Maine lawyer and historian Paul H. Mills examines Baldacci's gubernatorial term to date in a LSJ column. (registration required)
At the outset of his administration, Baldacci was both seemingly successful and popular, putting through a $5.6 billion bipartisan state budget, winning the support of over two-thirds of the Legislature in the process. His policy initiatives such as Dirigo Health and Pine Tree economic zones, also won wide initial acclaim. He vanquished a billion-dollar budget gap without a major tax increase. So far, so good.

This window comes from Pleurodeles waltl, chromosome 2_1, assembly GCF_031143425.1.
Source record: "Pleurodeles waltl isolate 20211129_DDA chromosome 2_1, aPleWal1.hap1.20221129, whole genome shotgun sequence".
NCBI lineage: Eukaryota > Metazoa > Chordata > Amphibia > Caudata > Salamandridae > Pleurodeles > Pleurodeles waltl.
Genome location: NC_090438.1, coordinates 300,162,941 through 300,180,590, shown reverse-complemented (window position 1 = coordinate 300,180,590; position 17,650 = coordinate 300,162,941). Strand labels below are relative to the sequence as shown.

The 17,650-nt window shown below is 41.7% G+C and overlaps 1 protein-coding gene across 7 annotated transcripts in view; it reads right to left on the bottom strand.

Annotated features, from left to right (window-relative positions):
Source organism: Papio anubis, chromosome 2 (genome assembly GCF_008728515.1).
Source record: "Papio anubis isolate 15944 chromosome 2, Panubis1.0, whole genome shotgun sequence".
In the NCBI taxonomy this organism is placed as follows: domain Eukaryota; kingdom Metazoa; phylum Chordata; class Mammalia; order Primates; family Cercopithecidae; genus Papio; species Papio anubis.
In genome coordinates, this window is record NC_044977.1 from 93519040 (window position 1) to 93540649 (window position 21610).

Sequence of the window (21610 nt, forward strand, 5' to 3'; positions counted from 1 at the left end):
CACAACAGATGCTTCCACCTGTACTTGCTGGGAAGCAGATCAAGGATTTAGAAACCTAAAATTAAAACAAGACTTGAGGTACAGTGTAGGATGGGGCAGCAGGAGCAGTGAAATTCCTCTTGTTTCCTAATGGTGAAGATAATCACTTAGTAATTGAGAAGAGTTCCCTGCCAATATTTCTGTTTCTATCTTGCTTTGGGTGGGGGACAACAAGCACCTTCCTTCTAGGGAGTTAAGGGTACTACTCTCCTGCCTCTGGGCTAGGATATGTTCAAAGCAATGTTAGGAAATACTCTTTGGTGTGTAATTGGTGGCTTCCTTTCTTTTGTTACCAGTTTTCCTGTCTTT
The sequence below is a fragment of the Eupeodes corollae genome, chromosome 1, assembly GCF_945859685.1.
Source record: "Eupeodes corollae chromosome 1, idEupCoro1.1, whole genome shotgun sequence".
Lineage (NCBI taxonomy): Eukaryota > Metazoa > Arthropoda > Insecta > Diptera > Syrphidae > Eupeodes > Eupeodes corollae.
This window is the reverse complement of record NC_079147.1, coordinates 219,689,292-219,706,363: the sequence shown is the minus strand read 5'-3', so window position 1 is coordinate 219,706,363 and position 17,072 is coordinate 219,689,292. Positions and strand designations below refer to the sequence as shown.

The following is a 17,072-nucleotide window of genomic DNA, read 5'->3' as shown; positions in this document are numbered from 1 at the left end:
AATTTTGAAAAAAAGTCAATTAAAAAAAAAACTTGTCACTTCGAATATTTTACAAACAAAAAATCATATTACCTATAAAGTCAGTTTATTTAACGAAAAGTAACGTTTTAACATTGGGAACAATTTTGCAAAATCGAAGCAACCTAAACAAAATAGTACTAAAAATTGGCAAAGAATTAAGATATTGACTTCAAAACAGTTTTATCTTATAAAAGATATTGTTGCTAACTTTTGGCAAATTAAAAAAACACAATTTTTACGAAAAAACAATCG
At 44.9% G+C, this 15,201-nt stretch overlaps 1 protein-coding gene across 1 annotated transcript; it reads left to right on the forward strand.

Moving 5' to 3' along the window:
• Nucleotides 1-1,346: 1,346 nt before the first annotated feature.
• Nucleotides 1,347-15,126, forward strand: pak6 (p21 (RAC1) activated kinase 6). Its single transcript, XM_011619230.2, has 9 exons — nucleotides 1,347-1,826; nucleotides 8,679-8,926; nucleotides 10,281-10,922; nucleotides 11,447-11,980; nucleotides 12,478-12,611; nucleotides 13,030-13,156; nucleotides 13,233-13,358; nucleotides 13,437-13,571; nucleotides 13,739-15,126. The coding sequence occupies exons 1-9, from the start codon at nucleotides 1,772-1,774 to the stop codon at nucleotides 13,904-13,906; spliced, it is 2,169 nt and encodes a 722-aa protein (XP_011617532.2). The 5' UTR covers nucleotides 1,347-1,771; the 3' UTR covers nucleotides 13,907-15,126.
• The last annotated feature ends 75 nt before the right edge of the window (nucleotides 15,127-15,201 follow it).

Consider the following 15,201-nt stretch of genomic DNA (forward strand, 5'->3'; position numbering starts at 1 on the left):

But something else happened, even before the unpopular plan - from which he later wisely retreated - to sell off 16 years of future lottery proceeds in order to temporarily balance the budget. [...] Early in 2004, an intense public focus on the perceived need for an Augusta initiated alternative to the citizen-based tax revolt put the governor on the spot. There developed a perception that the Blaine House was not able to captivate public and legislative support for meaningful tax reform alternatives.
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